After launching an investigation into a report of the Black Screen of Death in Windows, Microsoft has announced that the problems were not caused by the latest round of updates and accused PrevX of 'inaccurate' reporting.
Security company PrevX reported Windows lock ups to a black screen – and the news swept the planet, not least because of the 'black screen of death' label.
However, PrevX has been forced to apologise for the blog that started it all after Microsoft found inaccuracies in its findings.
"Microsoft has investigated reports that its November security updates made changes to permissions in the registry that that are resulting in system issues for some customers," said Microsoft.
"The company has found those reports to be inaccurate and our comprehensive investigation has shown that none of the recently released updates are related to the behaviour described in the reports."
"While we were not contacted by the organisation who originally made these reports, we have proactively contacted them with our findings. Our support organisation is also not seeing this as an issue.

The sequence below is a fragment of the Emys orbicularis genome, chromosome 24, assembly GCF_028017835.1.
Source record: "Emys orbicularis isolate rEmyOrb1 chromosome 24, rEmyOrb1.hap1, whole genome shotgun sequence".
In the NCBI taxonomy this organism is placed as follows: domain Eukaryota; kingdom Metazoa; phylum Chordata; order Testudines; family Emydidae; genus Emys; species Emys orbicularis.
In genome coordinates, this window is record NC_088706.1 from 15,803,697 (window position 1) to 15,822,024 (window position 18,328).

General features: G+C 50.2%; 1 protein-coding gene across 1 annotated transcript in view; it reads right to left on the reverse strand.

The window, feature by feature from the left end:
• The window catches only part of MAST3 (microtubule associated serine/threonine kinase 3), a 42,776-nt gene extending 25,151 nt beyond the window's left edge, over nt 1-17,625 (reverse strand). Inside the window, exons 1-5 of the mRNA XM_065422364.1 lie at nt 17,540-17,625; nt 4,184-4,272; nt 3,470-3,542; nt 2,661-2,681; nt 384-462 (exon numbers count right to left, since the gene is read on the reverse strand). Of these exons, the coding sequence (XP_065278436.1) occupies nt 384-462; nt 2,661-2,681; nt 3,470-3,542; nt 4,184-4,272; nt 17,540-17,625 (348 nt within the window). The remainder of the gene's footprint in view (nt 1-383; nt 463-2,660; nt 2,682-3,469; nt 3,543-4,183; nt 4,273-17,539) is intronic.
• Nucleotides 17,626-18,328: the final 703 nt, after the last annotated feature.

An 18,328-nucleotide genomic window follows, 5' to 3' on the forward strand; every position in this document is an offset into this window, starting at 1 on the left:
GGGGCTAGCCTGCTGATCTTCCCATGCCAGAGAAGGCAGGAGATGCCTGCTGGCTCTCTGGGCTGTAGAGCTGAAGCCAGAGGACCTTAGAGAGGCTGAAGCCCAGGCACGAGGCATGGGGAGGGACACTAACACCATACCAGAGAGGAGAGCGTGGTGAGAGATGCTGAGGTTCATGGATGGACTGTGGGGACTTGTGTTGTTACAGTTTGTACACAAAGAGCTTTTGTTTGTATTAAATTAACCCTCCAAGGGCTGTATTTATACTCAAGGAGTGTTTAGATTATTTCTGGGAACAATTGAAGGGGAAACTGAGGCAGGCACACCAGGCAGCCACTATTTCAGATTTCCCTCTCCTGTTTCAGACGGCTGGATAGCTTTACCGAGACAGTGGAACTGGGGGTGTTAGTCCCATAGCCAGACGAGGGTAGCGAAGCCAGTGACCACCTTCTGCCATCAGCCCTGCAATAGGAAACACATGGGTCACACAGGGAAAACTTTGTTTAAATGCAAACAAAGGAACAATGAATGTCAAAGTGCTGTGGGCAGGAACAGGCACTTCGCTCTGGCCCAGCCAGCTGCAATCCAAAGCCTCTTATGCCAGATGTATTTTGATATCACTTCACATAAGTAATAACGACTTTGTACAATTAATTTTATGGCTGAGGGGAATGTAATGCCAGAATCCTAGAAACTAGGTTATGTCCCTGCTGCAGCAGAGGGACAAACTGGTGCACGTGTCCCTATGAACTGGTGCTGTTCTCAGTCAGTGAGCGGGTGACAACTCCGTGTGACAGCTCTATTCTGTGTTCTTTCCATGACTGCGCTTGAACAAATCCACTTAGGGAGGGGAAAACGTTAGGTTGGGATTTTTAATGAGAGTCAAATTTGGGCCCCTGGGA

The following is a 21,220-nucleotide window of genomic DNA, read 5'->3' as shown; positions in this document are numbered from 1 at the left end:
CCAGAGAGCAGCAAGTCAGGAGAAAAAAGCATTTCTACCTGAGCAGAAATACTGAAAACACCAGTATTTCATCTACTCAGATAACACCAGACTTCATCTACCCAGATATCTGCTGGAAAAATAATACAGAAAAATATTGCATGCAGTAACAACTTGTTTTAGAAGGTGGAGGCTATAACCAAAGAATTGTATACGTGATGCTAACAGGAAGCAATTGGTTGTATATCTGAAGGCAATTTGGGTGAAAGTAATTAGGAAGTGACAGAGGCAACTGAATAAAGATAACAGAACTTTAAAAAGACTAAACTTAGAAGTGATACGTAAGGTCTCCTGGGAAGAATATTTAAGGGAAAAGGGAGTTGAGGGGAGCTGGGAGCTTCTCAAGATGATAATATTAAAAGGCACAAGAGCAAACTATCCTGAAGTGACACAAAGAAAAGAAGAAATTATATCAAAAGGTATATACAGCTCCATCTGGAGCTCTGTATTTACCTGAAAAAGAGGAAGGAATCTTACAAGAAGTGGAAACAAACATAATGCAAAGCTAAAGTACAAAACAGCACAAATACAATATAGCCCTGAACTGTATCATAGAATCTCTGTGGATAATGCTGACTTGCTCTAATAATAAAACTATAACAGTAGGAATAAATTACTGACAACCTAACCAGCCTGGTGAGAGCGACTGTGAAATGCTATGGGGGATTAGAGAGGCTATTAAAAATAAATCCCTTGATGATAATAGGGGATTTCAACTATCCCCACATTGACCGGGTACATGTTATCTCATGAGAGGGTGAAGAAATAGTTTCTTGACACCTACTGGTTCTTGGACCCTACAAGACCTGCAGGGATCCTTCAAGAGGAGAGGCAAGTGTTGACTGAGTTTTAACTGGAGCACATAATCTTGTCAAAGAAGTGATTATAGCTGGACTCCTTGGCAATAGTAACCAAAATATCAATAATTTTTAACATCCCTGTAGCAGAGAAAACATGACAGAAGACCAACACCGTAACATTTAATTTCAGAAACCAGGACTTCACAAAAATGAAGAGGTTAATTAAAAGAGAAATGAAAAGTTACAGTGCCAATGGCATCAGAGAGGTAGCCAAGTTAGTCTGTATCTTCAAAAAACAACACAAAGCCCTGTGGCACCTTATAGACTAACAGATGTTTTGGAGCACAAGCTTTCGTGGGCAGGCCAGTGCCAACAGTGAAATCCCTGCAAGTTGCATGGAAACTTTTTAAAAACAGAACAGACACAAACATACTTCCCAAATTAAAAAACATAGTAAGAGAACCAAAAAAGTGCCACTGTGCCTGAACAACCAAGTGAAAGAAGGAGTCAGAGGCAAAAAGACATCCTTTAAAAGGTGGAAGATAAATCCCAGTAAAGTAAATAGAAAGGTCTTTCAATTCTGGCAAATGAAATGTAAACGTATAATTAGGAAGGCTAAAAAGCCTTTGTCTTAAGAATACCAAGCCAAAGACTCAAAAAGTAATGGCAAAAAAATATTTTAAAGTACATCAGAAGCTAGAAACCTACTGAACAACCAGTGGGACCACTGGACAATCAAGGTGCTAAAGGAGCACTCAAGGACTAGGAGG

"The claims also do not match any known issues that have been documented in the security bulletins or KB articles."
PrevX's apology was fast in coming: "We apologise to Microsoft for any inconvenience our blog may have caused. This has been a challenging issue to identify.
"Users who have the black screen issue referred to can still safely use our free fix tool to restore their desktop icons and taskbar.
"We have always strongly recommended keeping Windows and all other software up-to-date to reduce the window for exploitation by new threats. We'll keep you updated with further progress if we find anything new."
So perhaps black is not the new blue.
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Patrick Goss is the ex-Editor in Chief of TechRadar. Patrick was a passionate and experienced journalist, and he has been lucky enough to work on some of the finest online properties on the planet, building audiences everywhere and establishing himself at the forefront of digital content. After a long stint as the boss at TechRadar, Patrick has now moved on to a role with Apple, where he is the Managing Editor for the App Store in the UK.